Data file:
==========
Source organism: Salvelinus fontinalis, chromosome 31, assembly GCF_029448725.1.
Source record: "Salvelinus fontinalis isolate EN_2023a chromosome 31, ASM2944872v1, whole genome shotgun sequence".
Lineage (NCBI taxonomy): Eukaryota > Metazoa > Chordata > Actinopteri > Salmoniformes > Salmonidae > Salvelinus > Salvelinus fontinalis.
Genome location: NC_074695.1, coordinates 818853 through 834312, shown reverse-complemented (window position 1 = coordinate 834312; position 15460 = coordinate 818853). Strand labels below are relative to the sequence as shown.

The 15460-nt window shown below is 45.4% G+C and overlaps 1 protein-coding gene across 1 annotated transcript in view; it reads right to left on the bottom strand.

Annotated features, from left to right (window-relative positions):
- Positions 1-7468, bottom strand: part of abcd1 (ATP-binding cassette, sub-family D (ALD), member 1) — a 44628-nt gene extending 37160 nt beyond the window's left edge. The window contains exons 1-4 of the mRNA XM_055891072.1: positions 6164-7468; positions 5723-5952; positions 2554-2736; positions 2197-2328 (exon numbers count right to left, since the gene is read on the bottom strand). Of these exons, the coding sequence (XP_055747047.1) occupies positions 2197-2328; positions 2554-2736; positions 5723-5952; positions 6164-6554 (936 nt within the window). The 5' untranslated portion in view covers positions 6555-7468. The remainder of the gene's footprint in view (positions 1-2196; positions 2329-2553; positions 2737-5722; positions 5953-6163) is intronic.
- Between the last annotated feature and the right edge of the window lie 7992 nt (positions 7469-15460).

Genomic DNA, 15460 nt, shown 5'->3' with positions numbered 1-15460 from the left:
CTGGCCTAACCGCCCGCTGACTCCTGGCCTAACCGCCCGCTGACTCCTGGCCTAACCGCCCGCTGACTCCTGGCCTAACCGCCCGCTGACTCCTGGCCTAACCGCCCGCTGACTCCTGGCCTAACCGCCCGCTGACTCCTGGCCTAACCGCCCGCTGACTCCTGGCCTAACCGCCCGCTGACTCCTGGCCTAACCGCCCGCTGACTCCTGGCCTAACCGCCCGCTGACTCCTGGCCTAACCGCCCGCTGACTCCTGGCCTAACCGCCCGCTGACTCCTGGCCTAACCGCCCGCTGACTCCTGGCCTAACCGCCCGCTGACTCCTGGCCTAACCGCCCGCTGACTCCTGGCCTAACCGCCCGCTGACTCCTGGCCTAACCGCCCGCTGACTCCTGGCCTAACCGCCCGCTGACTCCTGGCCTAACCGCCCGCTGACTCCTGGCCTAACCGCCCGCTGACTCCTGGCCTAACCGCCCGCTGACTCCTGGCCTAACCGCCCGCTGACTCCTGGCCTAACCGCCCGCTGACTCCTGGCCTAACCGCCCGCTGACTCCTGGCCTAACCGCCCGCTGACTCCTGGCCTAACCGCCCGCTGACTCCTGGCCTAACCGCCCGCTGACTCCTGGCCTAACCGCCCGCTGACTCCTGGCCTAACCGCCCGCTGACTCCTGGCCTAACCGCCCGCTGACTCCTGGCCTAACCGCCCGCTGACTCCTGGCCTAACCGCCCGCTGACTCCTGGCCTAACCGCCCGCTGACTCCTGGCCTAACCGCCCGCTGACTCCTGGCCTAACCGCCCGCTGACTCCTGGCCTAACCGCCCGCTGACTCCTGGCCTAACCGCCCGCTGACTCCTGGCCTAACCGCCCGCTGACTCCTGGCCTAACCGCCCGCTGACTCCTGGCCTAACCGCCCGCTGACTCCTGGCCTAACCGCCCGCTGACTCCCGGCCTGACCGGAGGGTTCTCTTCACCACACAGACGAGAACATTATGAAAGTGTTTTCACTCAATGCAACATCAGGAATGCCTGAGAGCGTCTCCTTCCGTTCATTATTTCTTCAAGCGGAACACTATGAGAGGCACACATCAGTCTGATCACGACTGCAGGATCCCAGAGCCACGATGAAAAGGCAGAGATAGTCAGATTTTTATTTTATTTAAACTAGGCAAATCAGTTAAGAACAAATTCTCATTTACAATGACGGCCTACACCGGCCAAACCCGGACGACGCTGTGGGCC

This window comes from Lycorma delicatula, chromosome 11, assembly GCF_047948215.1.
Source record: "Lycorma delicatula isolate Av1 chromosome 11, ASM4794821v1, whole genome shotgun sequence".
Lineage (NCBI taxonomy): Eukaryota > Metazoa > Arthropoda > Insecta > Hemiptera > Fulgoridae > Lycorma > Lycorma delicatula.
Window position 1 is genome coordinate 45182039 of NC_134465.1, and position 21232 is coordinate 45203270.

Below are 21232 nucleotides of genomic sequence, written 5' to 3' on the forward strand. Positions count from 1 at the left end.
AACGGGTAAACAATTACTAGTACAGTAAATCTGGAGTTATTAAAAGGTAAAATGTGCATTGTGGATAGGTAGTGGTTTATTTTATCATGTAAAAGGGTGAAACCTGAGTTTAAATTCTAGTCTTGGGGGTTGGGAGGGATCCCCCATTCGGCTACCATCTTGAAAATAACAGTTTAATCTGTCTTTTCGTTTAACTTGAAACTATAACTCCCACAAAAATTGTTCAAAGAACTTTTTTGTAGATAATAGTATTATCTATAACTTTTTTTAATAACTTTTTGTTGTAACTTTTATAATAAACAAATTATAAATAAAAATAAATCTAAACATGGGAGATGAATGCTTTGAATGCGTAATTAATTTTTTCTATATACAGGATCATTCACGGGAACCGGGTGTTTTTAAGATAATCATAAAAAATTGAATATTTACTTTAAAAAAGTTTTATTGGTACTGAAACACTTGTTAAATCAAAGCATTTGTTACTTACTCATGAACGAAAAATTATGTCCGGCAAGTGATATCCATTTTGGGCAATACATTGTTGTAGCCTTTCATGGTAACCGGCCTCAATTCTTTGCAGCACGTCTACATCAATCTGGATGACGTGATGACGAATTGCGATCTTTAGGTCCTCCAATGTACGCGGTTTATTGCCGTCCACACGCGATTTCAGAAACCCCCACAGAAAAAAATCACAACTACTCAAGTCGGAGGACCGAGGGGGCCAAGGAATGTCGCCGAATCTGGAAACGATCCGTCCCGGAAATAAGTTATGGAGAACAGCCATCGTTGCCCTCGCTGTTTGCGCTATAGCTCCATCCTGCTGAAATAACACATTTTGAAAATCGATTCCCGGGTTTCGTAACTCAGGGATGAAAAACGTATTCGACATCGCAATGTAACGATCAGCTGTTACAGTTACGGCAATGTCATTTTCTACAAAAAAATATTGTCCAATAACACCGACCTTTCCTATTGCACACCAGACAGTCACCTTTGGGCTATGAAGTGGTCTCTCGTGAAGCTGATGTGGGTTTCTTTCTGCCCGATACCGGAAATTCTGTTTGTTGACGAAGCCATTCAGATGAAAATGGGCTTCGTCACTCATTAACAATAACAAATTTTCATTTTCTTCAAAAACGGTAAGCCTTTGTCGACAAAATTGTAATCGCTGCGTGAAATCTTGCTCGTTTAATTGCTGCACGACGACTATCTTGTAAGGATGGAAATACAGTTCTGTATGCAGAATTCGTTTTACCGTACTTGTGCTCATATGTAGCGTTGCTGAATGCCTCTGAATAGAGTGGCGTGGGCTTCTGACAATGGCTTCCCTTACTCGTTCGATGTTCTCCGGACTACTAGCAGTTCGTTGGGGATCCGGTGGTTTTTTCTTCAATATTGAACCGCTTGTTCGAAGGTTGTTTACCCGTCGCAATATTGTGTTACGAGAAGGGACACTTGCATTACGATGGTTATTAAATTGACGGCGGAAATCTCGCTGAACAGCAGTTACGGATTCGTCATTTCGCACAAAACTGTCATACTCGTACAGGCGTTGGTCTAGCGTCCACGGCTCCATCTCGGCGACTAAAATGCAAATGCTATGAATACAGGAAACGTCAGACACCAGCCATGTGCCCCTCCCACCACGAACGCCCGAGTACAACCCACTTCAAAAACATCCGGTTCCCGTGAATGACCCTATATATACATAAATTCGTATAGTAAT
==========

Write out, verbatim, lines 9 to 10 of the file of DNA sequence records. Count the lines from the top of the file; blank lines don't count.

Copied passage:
Genomic DNA, 15460 nt, shown 5'->3' with positions numbered 1-15460 from the left:
CTGGCCTAACCGCCCGCTGACTCCTGGCCTAACCGCCCGCTGACTCCTGGCCTAACCGCCCGCTGACTCCTGGCCTAACCGCCCGCTGACTCCTGGCCTAACCGCCCGCTGACTCCTGGCCTAACCGCCCGCTGACTCCTGGCCTAACCGCCCGCTGACTCCTGGCCTAACCGCCCGCTGACTCCTGGCCTAACCGCCCGCTGACTCCTGGCCTAACCGCCCGCTGACTCCTGGCCTAACCGCCCGCTGACTCCTGGCCTAACCGCCCGCTGACTCCTGGCCTAACCGCCCGCTGACTCCTGGCCTAACCGCCCGCTGACTCCTGGCCTAACCGCCCGCTGACTCCTGGCCTAACCGCCCGCTGACTCCTGGCCTAACCGCCCGCTGACTCCTGGCCTAACCGCCCGCTGACTCCTGGCCTAACCGCCCGCTGACTCCTGGCCTAACCGCCCGCTGACTCCTGGCCTAACCGCCCGCTGACTCCTGGCCTAACCGCCCGCTGACTCCTGGCCTAACCGCCCGCTGACTCCTGGCCTAACCGCCCGCTGACTCCTGGCCTAACCGCCCGCTGACTCCTGGCCTAACCGCCCGCTGACTCCTGGCCTAACCGCCCGCTGACTCCTGGCCTAACCGCCCGCTGACTCCTGGCCTAACCGCCCGCTGACTCCTGGCCTAACCGCCCGCTGACTCCTGGCCTAACCGCCCGCTGACTCCTGGCCTAACCGCCCGCTGACTCCTGGCCTAACCGCCCGCTGACTCCTGGCCTAACCGCCCGCTGACTCCTGGCCTAACCGCCCGCTGACTCCTGGCCTAACCGCCCGCTGACTCCTGGCCTAACCGCCCGCTGACTCCTGGCCTAACCGCCCGCTGACTCCTGGCCTAACCGCCCGCTGACTCCTGGCCTAACCGCCCGCTGACTCCTGGCCTAACCGCCCGCTGACTCCCGGCCTGACCGGAGGGTTCTCTTCACCACACAGACGAGAACATTATGAAAGTGTTTTCACTCAATGCAACATCAGGAATGCCTGAGAGCGTCTCCTTCCGTTCATTATTTCTTCAAGCGGAACACTATGAGAGGCACACATCAGTCTGATCACGACTGCAGGATCCCAGAGCCACGATGAAAAGGCAGAGATAGTCAGATTTTTATTTTATTTAAACTAGGCAAATCAGTTAAGAACAAATTCTCATTTACAATGACGGCCTACACCGGCCAAACCCGGACGACGCTGTGGGCC